You may wonder how Tu B’Shevat ties Jewish organizations, carbon trading, Israel and Bernie Madoff together. Allow me to explain.
Evaporated Madoff funds have created a quandary for Jewish organizations: Their communities value their services more than their money, but without the money, they’re challenged to provide the services. The talent and infrastructures didn’t evaporate, nor did their abilities to organize and care for people. But, how can anyone get anything done without money?
It’s as if we live in parallel universes — one made of money, one made of value. Humans have struggled for millennia to create value systems as compelling as money. It’s not involved in most of Maslow’s hierarchy — food, shelter, security, love, community. Chief Sealth, surrendering his tribe’s lands to white settlers founding Seattle, warned: “You may divide and sell all the land, but what will you do when you have nothing left to eat but your money?”
Israelites explored it in the Torah: “ba’al tashchit” — “do not destroy,” says Deuteronomy 20:19–20, as it forbids cutting down fruit trees, or diverting water from them during a wartime siege. Talmudic rabbis expanded on this, to cover any damage done with destructive intent — wasting lamp oil, tearing clothing, and thereby laid the foundation for both Tu B’Shevat, and Jewish environmentalism.
This Jewish Arbor Day reminds us again of the compelling value system that supports our lives on this planet. If you woke up in the morning and couldn’t breathe, how much would you pay for air? And, more important, what does “air” cost?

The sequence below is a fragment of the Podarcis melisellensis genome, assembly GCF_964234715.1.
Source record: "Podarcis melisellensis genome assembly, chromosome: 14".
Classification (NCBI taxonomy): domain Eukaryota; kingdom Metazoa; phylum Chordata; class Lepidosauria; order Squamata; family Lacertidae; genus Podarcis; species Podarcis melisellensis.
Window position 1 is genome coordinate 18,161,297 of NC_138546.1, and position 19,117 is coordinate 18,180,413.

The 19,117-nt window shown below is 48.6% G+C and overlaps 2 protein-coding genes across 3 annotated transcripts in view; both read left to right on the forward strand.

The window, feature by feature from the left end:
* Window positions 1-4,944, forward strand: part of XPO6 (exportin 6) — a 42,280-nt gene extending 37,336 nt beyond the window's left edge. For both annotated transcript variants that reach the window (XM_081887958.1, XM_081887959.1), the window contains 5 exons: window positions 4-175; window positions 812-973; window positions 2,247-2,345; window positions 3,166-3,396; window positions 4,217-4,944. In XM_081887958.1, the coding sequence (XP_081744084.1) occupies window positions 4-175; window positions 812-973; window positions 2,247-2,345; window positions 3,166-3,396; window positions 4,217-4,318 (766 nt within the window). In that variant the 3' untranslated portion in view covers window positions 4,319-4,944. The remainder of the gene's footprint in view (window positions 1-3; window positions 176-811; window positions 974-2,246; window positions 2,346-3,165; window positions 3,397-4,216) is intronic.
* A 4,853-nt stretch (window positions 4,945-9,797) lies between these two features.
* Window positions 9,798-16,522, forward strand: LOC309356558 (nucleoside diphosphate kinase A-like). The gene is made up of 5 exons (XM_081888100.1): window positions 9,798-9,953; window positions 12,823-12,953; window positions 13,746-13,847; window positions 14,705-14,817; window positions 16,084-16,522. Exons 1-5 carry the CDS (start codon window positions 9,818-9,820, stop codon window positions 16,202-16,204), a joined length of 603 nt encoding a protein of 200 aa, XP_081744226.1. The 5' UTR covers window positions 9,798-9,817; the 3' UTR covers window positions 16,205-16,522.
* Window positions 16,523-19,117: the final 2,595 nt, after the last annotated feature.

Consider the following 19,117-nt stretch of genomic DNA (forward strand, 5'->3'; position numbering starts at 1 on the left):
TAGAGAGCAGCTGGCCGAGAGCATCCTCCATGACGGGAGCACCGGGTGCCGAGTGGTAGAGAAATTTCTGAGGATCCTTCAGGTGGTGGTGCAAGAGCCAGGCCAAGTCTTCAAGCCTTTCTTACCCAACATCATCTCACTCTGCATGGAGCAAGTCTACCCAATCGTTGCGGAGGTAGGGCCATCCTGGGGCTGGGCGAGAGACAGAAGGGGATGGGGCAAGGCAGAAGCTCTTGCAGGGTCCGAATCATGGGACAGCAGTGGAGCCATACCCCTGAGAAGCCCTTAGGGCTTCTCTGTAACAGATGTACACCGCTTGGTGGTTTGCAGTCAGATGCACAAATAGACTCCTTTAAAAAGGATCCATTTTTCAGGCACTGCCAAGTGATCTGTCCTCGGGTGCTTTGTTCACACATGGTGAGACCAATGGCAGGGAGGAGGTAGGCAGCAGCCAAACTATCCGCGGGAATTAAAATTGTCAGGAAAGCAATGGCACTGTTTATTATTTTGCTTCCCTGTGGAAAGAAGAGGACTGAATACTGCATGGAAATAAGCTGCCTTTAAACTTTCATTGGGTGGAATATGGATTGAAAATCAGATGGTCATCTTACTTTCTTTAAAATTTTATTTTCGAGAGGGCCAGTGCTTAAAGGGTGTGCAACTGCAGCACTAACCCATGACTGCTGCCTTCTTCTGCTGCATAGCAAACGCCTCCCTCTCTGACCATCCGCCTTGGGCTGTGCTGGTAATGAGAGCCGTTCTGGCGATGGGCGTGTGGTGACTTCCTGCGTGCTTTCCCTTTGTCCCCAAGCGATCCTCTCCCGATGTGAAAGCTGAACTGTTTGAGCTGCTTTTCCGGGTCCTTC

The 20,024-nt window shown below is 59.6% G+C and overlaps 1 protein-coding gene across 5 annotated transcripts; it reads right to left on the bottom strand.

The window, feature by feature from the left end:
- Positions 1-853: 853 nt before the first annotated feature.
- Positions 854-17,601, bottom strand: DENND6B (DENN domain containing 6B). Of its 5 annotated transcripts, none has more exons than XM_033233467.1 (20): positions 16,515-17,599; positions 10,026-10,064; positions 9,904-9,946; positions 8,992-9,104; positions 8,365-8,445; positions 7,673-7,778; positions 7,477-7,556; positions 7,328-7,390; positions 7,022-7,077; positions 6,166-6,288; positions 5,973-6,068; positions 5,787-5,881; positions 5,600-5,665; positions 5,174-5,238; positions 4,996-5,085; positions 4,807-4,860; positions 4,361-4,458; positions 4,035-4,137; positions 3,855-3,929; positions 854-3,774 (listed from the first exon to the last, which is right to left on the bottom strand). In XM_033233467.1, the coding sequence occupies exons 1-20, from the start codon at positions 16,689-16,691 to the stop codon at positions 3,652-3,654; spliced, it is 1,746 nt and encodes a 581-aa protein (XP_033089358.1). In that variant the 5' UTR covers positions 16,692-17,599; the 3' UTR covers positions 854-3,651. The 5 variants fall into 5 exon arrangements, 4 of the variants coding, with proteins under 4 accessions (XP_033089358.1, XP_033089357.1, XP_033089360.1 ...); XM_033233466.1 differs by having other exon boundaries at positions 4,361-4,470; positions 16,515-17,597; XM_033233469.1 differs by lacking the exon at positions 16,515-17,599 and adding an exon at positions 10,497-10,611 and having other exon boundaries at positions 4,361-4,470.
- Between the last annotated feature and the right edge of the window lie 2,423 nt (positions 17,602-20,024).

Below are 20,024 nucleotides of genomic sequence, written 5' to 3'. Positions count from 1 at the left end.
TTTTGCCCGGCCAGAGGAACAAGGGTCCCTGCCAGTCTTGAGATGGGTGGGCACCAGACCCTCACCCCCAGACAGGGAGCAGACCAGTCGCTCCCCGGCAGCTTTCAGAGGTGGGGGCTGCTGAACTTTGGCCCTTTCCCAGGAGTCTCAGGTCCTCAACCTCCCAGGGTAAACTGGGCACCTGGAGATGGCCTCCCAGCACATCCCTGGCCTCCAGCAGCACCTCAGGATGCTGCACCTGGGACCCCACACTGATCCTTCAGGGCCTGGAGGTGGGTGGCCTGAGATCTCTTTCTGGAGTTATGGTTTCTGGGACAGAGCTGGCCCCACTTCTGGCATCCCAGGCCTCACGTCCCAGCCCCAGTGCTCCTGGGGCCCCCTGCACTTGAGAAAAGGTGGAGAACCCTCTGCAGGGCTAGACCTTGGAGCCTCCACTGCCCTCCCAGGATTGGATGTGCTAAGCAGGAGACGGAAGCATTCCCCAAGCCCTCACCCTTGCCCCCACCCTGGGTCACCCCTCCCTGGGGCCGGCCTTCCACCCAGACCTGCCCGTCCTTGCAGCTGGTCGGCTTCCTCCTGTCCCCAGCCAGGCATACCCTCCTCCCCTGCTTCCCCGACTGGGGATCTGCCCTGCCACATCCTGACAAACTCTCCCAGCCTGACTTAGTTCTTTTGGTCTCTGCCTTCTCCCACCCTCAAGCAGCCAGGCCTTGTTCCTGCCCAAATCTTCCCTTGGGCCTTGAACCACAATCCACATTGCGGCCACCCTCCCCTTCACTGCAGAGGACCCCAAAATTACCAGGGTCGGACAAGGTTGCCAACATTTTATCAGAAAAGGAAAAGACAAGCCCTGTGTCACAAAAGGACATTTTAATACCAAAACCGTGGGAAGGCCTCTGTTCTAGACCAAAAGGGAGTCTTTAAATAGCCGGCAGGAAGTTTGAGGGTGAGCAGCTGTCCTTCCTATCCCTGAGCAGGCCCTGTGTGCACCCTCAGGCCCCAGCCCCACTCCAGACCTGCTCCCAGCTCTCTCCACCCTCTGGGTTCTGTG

Oxygen production is just one of 25 “ecosystem services” identified by a new group of economists working to answer those questions. Trees absorb CO2, contribute evaporation and heat sinks to attract rainfall, retain and filter water, anchor soil and provide habitat. These ecological economists are valuing what nature provides for “free,” based upon what these “services” would cost to replace. So far, the Gund Institute’s Bob Costanza and his colleagues estimate the cost at $30 trillion a year, more than the combined GDP of every country on Earth.
Across the world in Israel, Jews have been re-foresting ever since the first tree planting ceremony at Moshavah Yisud Hama’alah in 1884. Twenty-four years later, the teachers’ union established Tu B’Shevat as Israel’s (and world Jewry’s) official tree-planting holiday. The Jewish National Fund became the official re-forestation agency after 1948, and helped to make Israel the world’s only country that finished the 20th century with more tree cover than at the beginning.
Now, the JNF is working to replace more than a million trees destroyed or damaged in northern Israel by Hezbollah rockets during the 2006 Lebanon war. It estimates the cost at $40 million. While standard economists value trees in monetary terms — how much they cost to maintain, and transform into saleable products, ecological economists are re-valuing them in terms of ecological benefits, such as food and habitat provision, and reduction of greenhouse gases, which can be sold on markets like the Chicago Climate Exchange, or bought through carbon offset agencies such as Carbonfund.org and TerraPass, to mitigate carbon output by industry, airline flights, or your own vehicle trips.
While JNF is valuing the future (non-monetary), it could also be valuing these new, carbon-hungry saplings in terms of their offset potential, sales of which could offset reforestation costs. Other values — rainfall attraction, erosion control, etc., are yet to be monetized. But as you plant your Tu B’Shevat trees this Trees’ New Year, and celebrate by eating your figs, dates, carob and almonds, think of how to bring the parallel universes together, so someday, we don’t need money to set our value.